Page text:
>
More importantly, a much better way to ensure that a data structure
isn't modified is simply to make that data structure immutable. For
example, the String class is essentially "const" all the time. Works
great.
Not in C++ it isn't. No matter how immutable you make your object, C++ can
still overwrite the innards if you explicitly work to do so.
>
The lack of "const" for methods or their parameters doesn't make C#
any more flawed than any of the other languages people use on a daily
basis. It just makes it different from one of them.

If having "const" methods and parameters was such an important
feature, everyone would use C++ and no one would use C#, Java, VB,
etc. Odd, then, that so many people find languages other than C++
preferable, or at the very least, just as useful.
Or maybe it is something they really want, but they want garbage collection
and reflection more.

Or, more likely, all the Microsoft C# training never even mentions the
advantages of const-correctness, so they don't even know what they are
missing.
Jul 8 '08 #64
On Tue, 08 Jul 2008 07:42:10 -0700, Ben Voigt [C++ MVP]
<rb*@nospam.nos pamwrote:
>It doesn't prevent something from being modified in C++ either.

It does, unless the callee goes out of its way to break its contract
(i.e.
uses the const_cast keyword to remove the const).
What does it matter _what_ the exception is? The fact is, the exception
exists. As long as the exception exists, it's trivial for someone to
modify something declared as "const" in this context.
>More importantly, a much better way to ensure that a data structure
isn't modified is simply to make that data structure immutable. For
example, the String class is essentially "const" all the time. Works
great.

Not in C++ it isn't. No matter how immutable you make your object,
C++ can
still overwrite the innards if you explicitly work to do so.
This isn't a C++ newsgroup. And presumably the OP would just use "const"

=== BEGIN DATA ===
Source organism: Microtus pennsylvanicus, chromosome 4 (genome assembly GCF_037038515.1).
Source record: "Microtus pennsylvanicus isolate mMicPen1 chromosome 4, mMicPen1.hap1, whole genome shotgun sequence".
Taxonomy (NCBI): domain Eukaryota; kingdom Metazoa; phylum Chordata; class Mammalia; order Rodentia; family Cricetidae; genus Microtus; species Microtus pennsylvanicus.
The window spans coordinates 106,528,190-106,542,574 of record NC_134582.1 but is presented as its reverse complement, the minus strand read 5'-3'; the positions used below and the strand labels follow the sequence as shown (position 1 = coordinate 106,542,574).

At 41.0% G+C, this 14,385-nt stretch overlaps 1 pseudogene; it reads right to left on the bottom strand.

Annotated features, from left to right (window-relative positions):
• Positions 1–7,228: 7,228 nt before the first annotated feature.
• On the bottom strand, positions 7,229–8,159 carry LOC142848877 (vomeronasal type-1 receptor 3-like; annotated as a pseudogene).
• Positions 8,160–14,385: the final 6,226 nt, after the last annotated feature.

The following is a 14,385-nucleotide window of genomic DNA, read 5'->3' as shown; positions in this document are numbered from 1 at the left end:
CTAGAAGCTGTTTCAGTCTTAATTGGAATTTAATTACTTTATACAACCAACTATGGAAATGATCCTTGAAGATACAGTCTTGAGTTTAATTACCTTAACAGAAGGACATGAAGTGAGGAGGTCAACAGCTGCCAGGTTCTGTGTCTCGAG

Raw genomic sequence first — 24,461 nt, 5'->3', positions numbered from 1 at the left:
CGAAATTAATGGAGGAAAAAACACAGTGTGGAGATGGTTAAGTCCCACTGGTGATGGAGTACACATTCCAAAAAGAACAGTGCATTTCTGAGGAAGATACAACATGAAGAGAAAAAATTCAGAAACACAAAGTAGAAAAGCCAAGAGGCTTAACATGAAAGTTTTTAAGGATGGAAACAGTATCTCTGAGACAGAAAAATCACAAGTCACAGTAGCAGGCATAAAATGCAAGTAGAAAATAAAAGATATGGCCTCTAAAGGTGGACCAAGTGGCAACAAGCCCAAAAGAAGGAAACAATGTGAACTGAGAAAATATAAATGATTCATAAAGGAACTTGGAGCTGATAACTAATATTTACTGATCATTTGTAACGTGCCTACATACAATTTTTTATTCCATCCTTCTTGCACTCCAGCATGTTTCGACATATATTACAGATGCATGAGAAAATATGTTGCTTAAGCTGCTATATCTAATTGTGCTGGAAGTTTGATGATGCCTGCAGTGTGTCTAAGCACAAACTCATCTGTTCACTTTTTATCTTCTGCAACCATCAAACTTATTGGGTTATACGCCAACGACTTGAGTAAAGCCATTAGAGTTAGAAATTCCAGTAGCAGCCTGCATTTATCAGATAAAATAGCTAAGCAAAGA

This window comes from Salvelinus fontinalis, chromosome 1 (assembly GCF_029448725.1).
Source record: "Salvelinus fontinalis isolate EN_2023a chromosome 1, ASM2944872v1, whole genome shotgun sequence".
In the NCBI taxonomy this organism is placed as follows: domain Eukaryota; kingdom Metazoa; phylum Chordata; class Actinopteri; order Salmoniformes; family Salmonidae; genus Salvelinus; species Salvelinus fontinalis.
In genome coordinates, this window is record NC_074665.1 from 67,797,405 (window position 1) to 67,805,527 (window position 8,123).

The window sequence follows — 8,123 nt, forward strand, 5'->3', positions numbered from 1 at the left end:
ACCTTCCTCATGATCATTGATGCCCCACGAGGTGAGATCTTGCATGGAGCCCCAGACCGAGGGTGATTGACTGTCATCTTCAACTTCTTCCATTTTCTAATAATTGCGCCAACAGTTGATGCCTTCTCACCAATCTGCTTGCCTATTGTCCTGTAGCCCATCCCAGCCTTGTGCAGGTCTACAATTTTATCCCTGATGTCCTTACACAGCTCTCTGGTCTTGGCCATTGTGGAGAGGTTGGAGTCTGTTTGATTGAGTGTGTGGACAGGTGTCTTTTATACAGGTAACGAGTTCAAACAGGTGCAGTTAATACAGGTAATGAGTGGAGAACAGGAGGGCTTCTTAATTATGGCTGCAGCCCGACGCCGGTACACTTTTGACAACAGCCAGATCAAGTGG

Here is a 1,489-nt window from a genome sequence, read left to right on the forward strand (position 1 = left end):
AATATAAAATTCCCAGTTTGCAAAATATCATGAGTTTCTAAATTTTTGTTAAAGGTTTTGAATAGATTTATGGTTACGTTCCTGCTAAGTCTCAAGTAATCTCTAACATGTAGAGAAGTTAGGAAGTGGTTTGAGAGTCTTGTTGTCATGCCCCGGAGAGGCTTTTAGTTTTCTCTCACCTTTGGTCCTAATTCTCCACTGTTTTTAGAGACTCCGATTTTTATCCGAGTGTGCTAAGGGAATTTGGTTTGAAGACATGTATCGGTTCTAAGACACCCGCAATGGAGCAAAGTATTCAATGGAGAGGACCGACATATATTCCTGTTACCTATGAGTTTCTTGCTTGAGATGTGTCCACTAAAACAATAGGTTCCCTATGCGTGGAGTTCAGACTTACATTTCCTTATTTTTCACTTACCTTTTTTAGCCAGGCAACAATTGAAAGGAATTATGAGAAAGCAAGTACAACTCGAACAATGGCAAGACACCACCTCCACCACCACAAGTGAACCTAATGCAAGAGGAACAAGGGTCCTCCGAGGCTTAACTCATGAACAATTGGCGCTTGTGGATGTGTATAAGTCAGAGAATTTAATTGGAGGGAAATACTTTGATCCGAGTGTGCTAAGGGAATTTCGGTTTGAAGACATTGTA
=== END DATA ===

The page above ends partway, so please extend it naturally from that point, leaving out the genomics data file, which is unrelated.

if they were using C++. So forgive me for not going out of my way to
qualify my statements explicitly so that everyone reading them knew they
applied to C#, not C++. It never occurred to me that someone would be
confused.
>The lack of "const" for methods or their parameters doesn't make C#
any more flawed than any of the other languages people use on a daily
basis. It just makes it different from one of them.

If having "const" methods and parameters was such an important
feature, everyone would use C++ and no one would use C#, Java, VB,
etc. Odd, then, that so many people find languages other than C++
preferable, or at the very least, just as useful.

Or maybe it is something they really want, but they want garbage
collection
and reflection more.
Like I said, "==>IF<== having 'const' methods and parameters ==>WAS SUCH
AN IMPORTANT FEATURE<==...".

The question isn't whether people find it useful at all. It's whether
it's important enough for someone to described a language without the
feature as "deeply flawed".

It's just stupid to state or imply that "const" is a critical language
feature. It obviously isn't, however useful it might be to some people.

Pete
Jul 8 '08 #65
On Tue, 08 Jul 2008 07:15:59 -0700, Ben Voigt [C++ MVP]
<rb*@nospam.nos pamwrote:
Unfortunately for you, Peter, here you paint yourself as the dogma, not
facts, type.
Hardly.
Plenty of "dual-use" explosives and biological agents were found in Iraq.
That they were found in bunkers with military gas masks nearby suggests
that
they were in fact part of a WMD program. Not to mention the documented
instances of Hussein actually using WMD on large segments of his
population.
All completely irrelevant to the claims that had been made regarding an
"imminent threat". Statements like yours are useful for people who want
to engage in diversionary tactics, but not so much when it comes down to
the actual facts.
Which is why we ought to restrict this group to programming.
Yes, you really should have stuck to that advice.
Jul 8 '08 #66